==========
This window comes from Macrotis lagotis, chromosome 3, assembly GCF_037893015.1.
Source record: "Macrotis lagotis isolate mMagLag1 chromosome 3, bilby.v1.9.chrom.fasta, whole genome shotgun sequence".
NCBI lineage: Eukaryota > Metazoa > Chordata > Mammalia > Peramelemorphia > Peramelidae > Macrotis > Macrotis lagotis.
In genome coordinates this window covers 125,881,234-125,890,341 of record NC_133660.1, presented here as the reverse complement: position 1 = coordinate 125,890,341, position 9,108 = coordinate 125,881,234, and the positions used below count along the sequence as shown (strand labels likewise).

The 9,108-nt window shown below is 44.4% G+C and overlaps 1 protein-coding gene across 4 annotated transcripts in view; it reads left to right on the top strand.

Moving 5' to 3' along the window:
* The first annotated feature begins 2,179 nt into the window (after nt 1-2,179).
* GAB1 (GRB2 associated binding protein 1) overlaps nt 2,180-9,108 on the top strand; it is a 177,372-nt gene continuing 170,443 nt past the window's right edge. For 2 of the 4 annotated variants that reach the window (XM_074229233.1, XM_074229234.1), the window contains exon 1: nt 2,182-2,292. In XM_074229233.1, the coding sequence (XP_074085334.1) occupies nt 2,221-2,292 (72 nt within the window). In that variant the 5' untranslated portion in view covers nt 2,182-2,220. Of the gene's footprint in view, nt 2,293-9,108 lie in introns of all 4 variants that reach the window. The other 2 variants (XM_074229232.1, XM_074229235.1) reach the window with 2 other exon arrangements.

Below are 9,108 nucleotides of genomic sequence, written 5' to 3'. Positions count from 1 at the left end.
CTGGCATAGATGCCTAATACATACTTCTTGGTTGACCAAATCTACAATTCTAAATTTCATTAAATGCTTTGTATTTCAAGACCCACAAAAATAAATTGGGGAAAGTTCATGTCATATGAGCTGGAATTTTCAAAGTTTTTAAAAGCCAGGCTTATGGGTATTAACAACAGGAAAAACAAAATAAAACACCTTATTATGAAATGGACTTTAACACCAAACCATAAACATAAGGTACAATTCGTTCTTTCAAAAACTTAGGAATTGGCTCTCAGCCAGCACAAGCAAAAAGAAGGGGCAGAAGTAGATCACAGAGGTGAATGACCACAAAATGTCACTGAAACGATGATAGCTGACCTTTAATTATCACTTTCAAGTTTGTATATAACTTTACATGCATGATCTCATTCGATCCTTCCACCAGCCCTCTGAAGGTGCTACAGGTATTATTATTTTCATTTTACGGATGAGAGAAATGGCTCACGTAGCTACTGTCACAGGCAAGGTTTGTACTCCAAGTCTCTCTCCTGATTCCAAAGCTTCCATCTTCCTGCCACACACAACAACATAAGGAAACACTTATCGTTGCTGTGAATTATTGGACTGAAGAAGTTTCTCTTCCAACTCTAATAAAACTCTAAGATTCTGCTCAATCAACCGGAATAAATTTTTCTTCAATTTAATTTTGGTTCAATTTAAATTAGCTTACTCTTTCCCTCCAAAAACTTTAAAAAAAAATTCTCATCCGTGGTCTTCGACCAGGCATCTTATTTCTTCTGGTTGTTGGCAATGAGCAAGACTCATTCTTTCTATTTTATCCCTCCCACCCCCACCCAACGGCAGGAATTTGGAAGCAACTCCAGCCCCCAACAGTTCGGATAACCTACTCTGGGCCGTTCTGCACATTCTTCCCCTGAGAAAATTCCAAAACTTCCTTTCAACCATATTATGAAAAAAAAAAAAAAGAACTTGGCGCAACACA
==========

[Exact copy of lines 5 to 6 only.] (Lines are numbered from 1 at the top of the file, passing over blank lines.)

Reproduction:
The 9,108-nt window shown below is 44.4% G+C and overlaps 1 protein-coding gene across 4 annotated transcripts in view; it reads left to right on the top strand.

Moving 5' to 3' along the window: